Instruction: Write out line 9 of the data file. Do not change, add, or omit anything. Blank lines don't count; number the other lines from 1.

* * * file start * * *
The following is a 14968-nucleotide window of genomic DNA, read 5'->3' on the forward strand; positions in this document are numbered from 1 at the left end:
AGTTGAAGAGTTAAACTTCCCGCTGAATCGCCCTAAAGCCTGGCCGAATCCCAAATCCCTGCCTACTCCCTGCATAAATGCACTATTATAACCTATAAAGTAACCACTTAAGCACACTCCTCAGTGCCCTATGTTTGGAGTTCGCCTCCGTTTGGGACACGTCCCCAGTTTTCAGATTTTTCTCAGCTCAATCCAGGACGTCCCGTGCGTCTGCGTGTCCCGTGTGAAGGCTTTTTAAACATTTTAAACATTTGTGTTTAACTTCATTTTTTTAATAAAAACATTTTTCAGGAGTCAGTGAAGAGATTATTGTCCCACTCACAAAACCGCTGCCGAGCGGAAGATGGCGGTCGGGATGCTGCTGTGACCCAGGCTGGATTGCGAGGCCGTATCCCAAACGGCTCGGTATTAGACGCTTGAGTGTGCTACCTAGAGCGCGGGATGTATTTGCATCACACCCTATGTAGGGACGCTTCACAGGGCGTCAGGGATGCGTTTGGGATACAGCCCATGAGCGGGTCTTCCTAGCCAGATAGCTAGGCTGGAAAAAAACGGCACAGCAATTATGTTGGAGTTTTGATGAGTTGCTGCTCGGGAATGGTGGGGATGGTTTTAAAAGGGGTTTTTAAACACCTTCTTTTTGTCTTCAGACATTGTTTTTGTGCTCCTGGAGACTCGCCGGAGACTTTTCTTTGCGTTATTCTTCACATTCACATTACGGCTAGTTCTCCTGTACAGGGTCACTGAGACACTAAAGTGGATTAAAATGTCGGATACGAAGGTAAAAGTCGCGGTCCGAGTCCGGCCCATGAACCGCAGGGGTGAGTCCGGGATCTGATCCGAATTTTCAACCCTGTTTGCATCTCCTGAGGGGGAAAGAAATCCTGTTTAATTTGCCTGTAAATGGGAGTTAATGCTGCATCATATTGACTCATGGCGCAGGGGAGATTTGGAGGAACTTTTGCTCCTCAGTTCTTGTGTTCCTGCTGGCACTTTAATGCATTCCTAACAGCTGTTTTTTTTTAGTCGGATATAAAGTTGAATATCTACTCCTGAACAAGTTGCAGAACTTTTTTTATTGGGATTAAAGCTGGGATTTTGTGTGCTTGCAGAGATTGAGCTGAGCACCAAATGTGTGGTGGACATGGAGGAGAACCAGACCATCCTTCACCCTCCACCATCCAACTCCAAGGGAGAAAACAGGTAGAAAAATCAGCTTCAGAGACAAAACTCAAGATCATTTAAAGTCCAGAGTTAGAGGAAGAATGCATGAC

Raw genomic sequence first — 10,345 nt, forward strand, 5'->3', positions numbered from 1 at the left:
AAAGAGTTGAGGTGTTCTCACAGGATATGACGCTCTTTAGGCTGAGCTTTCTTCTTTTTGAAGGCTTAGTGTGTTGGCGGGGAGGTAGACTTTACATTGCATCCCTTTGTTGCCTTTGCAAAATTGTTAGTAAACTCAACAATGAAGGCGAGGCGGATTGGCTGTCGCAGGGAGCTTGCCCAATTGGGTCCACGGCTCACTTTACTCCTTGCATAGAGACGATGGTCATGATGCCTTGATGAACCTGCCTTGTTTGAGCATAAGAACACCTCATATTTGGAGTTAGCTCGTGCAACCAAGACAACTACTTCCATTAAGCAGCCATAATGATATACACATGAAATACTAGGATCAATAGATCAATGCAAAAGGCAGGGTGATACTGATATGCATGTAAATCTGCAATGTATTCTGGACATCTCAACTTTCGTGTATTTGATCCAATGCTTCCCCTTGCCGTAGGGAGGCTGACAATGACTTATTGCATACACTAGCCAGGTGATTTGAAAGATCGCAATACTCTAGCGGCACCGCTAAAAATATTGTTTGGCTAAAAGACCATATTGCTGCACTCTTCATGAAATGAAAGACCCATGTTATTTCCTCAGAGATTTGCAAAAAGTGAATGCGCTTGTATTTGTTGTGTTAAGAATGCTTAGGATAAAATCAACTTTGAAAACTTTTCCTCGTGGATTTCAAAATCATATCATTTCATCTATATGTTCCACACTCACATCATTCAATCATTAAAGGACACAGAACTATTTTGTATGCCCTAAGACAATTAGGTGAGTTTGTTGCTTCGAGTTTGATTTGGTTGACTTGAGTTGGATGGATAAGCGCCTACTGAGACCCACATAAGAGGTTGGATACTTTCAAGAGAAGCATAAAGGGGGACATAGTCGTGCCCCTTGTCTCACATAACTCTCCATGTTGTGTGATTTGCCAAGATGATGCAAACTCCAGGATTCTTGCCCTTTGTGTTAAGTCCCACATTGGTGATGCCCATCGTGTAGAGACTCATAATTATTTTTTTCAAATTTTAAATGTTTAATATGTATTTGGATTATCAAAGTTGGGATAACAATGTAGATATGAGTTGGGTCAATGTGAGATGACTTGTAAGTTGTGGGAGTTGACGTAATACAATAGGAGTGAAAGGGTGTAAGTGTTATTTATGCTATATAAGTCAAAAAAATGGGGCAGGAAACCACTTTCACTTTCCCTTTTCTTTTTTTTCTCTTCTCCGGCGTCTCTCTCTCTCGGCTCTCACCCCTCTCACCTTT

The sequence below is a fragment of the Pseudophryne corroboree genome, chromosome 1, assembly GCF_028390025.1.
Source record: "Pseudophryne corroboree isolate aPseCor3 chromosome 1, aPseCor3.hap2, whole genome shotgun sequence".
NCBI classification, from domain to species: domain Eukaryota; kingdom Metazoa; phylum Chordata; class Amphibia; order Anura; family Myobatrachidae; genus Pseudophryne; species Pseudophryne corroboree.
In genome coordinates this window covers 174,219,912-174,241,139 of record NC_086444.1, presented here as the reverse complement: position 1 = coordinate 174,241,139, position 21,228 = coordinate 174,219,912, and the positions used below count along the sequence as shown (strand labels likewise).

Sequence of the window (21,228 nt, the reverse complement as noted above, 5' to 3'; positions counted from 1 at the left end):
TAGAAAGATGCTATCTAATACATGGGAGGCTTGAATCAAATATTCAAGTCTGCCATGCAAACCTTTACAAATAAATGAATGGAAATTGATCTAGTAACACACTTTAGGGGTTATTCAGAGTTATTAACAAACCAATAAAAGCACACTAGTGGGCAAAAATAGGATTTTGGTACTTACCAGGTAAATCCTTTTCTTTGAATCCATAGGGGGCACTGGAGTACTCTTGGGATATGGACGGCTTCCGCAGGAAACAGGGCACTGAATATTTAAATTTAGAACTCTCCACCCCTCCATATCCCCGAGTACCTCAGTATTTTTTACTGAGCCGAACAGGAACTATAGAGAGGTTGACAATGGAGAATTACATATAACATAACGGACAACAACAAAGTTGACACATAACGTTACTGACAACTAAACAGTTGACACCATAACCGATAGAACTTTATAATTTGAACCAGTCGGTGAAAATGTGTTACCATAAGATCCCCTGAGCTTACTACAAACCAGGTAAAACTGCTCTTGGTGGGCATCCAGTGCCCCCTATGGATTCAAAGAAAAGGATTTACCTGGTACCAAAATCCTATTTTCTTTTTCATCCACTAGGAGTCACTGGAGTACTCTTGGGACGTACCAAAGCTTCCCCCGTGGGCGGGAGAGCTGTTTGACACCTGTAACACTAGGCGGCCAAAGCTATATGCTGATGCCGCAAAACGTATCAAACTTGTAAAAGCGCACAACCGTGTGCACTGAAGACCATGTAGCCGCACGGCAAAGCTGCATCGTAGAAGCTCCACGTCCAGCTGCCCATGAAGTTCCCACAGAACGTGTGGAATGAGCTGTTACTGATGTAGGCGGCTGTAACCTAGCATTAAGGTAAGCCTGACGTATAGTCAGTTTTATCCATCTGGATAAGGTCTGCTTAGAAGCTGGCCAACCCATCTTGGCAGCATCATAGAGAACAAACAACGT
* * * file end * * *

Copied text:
Sequence of the window (21,228 nt, the reverse complement as noted above, 5' to 3'; positions counted from 1 at the left end):